Developing a Tourism Strategy for 2012

28 June 2006
Developing a Tourism Strategy for 2012

Last week's Tourism Summit was somewhat light on strategies to reap the maximum benefits from the Olympic Games which will be staged in London in 2012. Kurt Janson, policy director at the Tourism Alliance, spells out the three key areas that the Government needs to address.

Shaun Woodward, the new minister for creative industries and tourism, last week outlined the Government's tourism strategy to guide the industry up to and beyond the London Olympics in 2012.

Well, that's what should have happened at the Tourism Summit, which was attended by 500 industry leaders.

Instead, Woodward talked about to need to make better use of the river Thames for transport and to develop camping and caravanning sites in North London to provide alternative accommodation for visitors.

Both worthy, I'm sure, but not what one could call the cornerstones of a strategy to increase the revenue from one of the UK's largest industries by more than 50% within six years.

So, what should the Government's new 2012 tourism strategy contain? Primarily, it must address the ongoing decline in the UK's share of global tourism expenditure.

A recent report by VisitBritain shows that Britain's global market share has fallen by 16% over the past 20 years. The average length of stay has fallen by 30% from 11.5 days to 8.1 days and average expenditure has fallen by 40% in real terms from £750 to £450 per visit.

Despite the demonstrable economic and social benefits that tourism brings to the country, Governments have tended not to address this issue.

For example, funding to market Britain overseas has stood at £35.5m since 1997. In real terms, it has actually decreased by more than 20% over the past 10 years, despite a 50% rise in funding for the Department of Culture, Media and Sport (DCMS) over the past five years alone.

Three actions are key to the new tourism strategy:

Maximising the tourism benefits of the Olympic Games

The opportunity to market Britain to the 200 countries sending teams to the Olympics is a once-in-a-lifetime opportunity that will require a certain level of marketing investment before and after the Games.

It is paramount that the Government restores VisitBritain's Grant-in-Aid to its 1997 value and provides extra funding specifically for the Games. The level required would be inconsequential in terms of DCMS's overall funding, let alone Government expenditure.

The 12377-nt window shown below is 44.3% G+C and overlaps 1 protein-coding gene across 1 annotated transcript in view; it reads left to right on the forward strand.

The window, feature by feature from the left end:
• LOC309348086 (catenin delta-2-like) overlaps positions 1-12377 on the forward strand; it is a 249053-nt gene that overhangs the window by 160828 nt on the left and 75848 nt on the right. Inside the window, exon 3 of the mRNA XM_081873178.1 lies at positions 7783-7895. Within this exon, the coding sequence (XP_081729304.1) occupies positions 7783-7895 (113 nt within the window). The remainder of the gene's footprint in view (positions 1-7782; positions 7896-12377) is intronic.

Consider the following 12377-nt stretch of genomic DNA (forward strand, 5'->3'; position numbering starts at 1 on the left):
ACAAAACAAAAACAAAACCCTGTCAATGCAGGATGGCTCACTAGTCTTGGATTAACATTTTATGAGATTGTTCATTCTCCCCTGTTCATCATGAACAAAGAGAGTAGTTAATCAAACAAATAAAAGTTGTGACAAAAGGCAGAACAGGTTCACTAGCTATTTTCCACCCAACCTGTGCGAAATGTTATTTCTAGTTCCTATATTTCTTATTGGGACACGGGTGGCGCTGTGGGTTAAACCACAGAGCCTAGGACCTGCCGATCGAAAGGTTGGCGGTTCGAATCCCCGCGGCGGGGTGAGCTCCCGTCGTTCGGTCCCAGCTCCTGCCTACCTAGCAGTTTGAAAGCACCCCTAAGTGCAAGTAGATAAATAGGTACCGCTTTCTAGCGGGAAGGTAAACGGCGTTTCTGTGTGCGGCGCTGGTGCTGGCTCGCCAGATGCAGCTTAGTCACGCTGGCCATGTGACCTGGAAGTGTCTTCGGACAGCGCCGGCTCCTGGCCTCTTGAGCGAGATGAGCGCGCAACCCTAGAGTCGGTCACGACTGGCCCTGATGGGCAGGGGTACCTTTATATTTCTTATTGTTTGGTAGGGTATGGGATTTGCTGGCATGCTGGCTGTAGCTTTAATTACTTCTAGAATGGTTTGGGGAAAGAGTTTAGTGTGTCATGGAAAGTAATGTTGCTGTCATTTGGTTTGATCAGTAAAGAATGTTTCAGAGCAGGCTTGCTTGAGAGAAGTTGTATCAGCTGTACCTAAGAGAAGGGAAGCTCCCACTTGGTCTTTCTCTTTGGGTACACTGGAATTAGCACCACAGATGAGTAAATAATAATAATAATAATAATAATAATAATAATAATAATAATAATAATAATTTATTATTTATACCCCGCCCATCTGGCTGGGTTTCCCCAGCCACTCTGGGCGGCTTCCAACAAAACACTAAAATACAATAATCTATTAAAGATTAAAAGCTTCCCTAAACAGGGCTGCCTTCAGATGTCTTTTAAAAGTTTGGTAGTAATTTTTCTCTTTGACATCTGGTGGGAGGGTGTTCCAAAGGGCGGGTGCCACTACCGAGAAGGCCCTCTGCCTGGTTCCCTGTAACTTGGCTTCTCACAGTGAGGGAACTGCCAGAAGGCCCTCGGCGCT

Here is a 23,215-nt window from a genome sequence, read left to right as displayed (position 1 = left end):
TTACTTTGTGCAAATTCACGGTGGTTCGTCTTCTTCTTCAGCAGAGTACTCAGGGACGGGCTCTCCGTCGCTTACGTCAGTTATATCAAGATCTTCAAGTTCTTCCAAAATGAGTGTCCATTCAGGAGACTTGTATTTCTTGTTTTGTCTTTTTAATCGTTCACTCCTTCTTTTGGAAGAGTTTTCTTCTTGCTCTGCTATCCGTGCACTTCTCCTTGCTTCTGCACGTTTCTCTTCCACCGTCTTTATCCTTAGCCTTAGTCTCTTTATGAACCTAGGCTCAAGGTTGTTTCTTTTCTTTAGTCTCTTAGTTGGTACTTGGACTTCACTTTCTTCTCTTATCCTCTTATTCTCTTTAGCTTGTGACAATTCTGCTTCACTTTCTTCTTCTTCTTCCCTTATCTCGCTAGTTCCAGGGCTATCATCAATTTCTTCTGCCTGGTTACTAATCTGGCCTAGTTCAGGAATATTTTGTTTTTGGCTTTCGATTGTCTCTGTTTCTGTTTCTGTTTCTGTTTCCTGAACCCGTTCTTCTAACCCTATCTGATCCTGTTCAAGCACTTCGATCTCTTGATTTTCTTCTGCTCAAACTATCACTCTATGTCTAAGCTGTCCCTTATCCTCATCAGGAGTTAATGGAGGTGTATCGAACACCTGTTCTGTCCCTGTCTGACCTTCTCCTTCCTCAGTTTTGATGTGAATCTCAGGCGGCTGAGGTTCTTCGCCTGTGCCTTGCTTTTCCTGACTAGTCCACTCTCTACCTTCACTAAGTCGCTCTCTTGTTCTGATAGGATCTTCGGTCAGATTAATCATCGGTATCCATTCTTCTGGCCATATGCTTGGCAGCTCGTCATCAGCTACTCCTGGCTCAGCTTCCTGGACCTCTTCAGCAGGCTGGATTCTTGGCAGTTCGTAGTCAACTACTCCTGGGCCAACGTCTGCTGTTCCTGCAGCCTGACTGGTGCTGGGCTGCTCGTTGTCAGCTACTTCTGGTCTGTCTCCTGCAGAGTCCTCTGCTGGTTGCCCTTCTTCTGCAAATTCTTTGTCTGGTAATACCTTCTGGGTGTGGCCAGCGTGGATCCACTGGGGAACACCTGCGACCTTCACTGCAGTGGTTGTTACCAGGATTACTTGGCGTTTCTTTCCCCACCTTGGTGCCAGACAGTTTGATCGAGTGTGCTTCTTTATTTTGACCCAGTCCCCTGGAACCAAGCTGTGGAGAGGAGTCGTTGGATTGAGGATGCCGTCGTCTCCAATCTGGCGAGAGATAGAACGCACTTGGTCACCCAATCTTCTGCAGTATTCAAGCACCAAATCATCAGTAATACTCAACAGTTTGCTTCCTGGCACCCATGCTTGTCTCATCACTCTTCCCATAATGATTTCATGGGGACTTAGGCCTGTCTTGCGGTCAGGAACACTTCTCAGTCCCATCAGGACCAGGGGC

Maximising the benefit of domestic tourism expenditure

When the Government established the Regional Development Agencies (RDAs) in 1999, it devolved responsibility for domestic tourism marketing and strategic development to the regional level.

The problem is that there are now two streams of Government funding for domestic tourism (via DCMS for VisitBritain and via the Department of Trade and Industry to the RDAs) that are not connected or co-ordinated in policy terms.

As a result, it is difficult for the industry to undertake national promotions with the RDAs and for Government to determine whether it is receiving the most effective or efficient return on its investment.

There is, therefore, a need to ensure that there is better co-ordination of domestic tourism in respect of marketing, investment and organisation.

Improving tourism statistics

While tourism is one of Britain's largest industries, the accurate and timely provision of national and regional statistics is sorely lacking.

National tourism surveys have methodological weaknesses and do not disaggregate well at a regional level due to the small sample sizes and volumes.

Not only does this make it difficult for the industry to plan, it also makes it difficult for Government to measure the productivity of the industry.

To resolve this, a Tourism Analysis Unit needs to be established to fulfil both the Government's international commitments for tourism statistics and the industry's need for timely and accurate information.

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